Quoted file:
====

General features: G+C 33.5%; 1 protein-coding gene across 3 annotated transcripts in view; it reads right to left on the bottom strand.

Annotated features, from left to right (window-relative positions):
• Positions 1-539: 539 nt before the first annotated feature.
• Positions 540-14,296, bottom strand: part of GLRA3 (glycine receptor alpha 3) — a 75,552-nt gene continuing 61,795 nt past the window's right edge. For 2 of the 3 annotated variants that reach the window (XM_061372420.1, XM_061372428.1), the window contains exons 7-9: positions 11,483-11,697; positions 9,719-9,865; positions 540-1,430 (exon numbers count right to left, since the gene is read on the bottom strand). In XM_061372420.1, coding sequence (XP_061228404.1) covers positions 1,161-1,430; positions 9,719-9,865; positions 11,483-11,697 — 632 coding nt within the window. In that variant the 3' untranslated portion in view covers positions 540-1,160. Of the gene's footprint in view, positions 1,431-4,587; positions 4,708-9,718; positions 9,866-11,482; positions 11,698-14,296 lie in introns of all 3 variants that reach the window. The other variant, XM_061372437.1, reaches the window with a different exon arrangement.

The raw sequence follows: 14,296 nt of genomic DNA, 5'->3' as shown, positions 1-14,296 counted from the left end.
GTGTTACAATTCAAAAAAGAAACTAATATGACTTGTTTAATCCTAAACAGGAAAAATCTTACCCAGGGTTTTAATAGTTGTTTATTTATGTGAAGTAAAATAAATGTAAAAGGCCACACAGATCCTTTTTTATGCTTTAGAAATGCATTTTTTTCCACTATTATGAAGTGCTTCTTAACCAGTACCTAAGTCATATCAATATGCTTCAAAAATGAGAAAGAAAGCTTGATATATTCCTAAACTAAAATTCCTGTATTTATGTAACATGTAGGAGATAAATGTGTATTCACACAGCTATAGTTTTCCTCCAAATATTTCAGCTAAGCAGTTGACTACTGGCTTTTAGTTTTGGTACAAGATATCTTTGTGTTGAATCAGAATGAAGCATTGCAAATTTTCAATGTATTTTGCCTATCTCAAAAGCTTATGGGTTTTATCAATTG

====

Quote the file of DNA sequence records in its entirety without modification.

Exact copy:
General features: G+C 33.5%; 1 protein-coding gene across 3 annotated transcripts in view; it reads right to left on the bottom strand.

Annotated features, from left to right (window-relative positions):
• Positions 1-539: 539 nt before the first annotated feature.
• Positions 540-14,296, bottom strand: part of GLRA3 (glycine receptor alpha 3) — a 75,552-nt gene continuing 61,795 nt past the window's right edge. For 2 of the 3 annotated variants that reach the window (XM_061372420.1, XM_061372428.1), the window contains exons 7-9: positions 11,483-11,697; positions 9,719-9,865; positions 540-1,430 (exon numbers count right to left, since the gene is read on the bottom strand). In XM_061372420.1, coding sequence (XP_061228404.1) covers positions 1,161-1,430; positions 9,719-9,865; positions 11,483-11,697 — 632 coding nt within the window. In that variant the 3' untranslated portion in view covers positions 540-1,160. Of the gene's footprint in view, positions 1,431-4,587; positions 4,708-9,718; positions 9,866-11,482; positions 11,698-14,296 lie in introns of all 3 variants that reach the window. The other variant, XM_061372437.1, reaches the window with a different exon arrangement.

The raw sequence follows: 14,296 nt of genomic DNA, 5'->3' as shown, positions 1-14,296 counted from the left end.
GTGTTACAATTCAAAAAAGAAACTAATATGACTTGTTTAATCCTAAACAGGAAAAATCTTACCCAGGGTTTTAATAGTTGTTTATTTATGTGAAGTAAAATAAATGTAAAAGGCCACACAGATCCTTTTTTATGCTTTAGAAATGCATTTTTTTCCACTATTATGAAGTGCTTCTTAACCAGTACCTAAGTCATATCAATATGCTTCAAAAATGAGAAAGAAAGCTTGATATATTCCTAAACTAAAATTCCTGTATTTATGTAACATGTAGGAGATAAATGTGTATTCACACAGCTATAGTTTTCCTCCAAATATTTCAGCTAAGCAGTTGACTACTGGCTTTTAGTTTTGGTACAAGATATCTTTGTGTTGAATCAGAATGAAGCATTGCAAATTTTCAATGTATTTTGCCTATCTCAAAAGCTTATGGGTTTTATCAATTG